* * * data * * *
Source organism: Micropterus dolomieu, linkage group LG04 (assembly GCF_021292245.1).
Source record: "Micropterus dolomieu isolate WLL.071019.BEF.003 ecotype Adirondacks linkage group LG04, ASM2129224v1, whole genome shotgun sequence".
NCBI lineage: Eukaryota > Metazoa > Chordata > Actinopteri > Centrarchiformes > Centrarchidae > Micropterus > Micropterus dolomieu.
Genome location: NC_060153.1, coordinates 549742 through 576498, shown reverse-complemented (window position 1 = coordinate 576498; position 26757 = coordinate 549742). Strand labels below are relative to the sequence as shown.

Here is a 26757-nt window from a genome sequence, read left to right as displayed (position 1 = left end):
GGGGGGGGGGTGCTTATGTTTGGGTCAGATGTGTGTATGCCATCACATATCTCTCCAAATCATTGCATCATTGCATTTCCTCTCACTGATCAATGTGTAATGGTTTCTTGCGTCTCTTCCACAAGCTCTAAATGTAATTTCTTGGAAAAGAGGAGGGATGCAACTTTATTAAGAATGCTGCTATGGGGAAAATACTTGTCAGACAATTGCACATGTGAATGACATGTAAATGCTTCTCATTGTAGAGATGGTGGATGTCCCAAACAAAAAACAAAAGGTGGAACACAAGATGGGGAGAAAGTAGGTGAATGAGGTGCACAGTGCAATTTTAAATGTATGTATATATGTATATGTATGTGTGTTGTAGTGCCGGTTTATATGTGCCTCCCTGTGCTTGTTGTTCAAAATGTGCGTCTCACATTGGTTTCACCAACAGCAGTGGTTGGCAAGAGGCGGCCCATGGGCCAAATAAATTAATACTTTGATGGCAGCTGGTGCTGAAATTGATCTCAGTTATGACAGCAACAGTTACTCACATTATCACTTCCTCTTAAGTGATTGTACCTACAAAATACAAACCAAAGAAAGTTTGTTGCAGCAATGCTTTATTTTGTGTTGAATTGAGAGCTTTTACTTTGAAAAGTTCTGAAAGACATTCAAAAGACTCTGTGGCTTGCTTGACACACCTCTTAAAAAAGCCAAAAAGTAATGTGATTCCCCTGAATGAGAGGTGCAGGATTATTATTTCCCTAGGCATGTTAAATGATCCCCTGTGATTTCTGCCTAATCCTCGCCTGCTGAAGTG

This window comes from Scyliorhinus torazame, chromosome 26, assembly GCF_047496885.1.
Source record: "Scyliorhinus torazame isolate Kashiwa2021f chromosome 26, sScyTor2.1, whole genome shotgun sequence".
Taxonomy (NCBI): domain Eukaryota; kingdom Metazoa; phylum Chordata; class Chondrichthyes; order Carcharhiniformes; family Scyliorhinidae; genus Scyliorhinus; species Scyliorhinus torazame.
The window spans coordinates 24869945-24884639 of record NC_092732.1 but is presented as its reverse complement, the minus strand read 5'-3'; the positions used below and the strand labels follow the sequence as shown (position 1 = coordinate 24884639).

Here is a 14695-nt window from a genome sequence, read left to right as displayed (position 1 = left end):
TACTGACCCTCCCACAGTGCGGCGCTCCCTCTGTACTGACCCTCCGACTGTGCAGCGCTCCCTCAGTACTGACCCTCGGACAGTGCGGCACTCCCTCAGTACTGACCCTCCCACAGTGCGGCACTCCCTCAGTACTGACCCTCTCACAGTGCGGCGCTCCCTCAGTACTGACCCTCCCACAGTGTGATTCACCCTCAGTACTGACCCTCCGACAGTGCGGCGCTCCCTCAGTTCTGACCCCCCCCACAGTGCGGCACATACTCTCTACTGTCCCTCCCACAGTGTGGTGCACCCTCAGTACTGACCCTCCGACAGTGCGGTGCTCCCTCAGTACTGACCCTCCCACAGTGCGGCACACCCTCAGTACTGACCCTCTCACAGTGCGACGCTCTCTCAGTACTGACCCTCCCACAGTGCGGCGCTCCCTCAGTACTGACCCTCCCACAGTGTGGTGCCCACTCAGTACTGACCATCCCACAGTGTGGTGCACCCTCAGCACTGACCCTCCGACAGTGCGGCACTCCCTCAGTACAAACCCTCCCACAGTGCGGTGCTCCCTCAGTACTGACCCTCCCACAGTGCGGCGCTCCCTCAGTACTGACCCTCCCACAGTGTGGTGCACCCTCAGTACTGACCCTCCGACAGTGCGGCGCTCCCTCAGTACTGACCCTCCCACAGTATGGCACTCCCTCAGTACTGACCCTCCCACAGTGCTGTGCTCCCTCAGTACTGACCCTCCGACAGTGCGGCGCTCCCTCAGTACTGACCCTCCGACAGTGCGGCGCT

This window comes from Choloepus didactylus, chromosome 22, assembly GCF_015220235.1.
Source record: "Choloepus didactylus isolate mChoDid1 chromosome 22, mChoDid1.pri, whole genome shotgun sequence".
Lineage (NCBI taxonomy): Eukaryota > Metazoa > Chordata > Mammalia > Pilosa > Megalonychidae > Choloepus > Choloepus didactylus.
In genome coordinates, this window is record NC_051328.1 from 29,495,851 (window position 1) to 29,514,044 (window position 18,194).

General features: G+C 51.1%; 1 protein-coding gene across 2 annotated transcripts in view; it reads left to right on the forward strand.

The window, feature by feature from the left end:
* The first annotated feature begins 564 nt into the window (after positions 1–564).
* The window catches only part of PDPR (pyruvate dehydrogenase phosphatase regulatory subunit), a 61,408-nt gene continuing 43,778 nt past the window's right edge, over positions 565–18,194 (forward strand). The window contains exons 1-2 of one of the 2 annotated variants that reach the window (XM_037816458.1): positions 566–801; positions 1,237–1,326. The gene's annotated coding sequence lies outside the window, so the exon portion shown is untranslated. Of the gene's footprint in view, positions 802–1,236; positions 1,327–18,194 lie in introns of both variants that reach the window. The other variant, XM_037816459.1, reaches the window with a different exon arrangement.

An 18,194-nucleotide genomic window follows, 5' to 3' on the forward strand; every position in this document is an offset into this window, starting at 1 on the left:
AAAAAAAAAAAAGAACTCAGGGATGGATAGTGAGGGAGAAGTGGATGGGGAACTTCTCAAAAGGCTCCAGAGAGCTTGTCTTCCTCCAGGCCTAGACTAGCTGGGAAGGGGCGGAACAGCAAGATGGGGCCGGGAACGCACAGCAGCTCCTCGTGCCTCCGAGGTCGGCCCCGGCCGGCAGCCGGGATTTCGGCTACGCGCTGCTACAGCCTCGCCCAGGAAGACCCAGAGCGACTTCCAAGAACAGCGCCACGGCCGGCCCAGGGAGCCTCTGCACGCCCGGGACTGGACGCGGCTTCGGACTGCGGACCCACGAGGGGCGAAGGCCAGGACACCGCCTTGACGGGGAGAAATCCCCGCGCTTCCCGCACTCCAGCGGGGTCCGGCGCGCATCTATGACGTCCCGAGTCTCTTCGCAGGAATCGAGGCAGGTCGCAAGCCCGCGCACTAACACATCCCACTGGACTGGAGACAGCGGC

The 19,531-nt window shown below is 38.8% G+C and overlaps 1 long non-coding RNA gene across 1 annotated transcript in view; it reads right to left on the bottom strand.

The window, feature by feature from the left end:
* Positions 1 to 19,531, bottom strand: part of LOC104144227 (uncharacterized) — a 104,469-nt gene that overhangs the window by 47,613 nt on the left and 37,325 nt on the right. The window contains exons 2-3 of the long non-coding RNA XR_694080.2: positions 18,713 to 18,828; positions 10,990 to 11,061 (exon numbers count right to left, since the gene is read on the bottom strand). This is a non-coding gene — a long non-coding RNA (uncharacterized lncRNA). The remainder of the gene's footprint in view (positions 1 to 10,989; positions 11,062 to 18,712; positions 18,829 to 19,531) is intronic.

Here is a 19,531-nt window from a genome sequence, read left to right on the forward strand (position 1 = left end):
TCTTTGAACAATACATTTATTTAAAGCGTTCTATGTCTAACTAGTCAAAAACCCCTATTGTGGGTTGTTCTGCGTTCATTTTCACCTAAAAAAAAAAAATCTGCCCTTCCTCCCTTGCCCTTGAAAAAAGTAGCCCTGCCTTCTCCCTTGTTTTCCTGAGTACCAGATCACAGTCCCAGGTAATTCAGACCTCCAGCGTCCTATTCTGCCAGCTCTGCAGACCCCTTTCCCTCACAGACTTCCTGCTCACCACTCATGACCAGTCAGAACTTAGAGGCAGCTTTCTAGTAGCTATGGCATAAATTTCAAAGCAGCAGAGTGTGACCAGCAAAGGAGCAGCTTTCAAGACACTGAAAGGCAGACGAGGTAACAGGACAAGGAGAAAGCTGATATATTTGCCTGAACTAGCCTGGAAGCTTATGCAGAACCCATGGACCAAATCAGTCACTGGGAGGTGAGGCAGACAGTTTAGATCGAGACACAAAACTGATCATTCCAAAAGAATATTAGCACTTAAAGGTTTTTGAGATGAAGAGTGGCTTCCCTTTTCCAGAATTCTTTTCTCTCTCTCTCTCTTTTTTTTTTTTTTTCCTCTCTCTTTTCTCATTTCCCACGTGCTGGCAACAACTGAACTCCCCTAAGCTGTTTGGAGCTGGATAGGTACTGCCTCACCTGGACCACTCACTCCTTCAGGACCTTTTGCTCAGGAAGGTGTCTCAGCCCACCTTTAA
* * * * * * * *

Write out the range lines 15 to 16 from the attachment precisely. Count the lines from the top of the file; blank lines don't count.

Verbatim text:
Lineage (NCBI taxonomy): Eukaryota > Metazoa > Chordata > Mammalia > Pilosa > Megalonychidae > Choloepus > Choloepus didactylus.
In genome coordinates, this window is record NC_051328.1 from 29,495,851 (window position 1) to 29,514,044 (window position 18,194).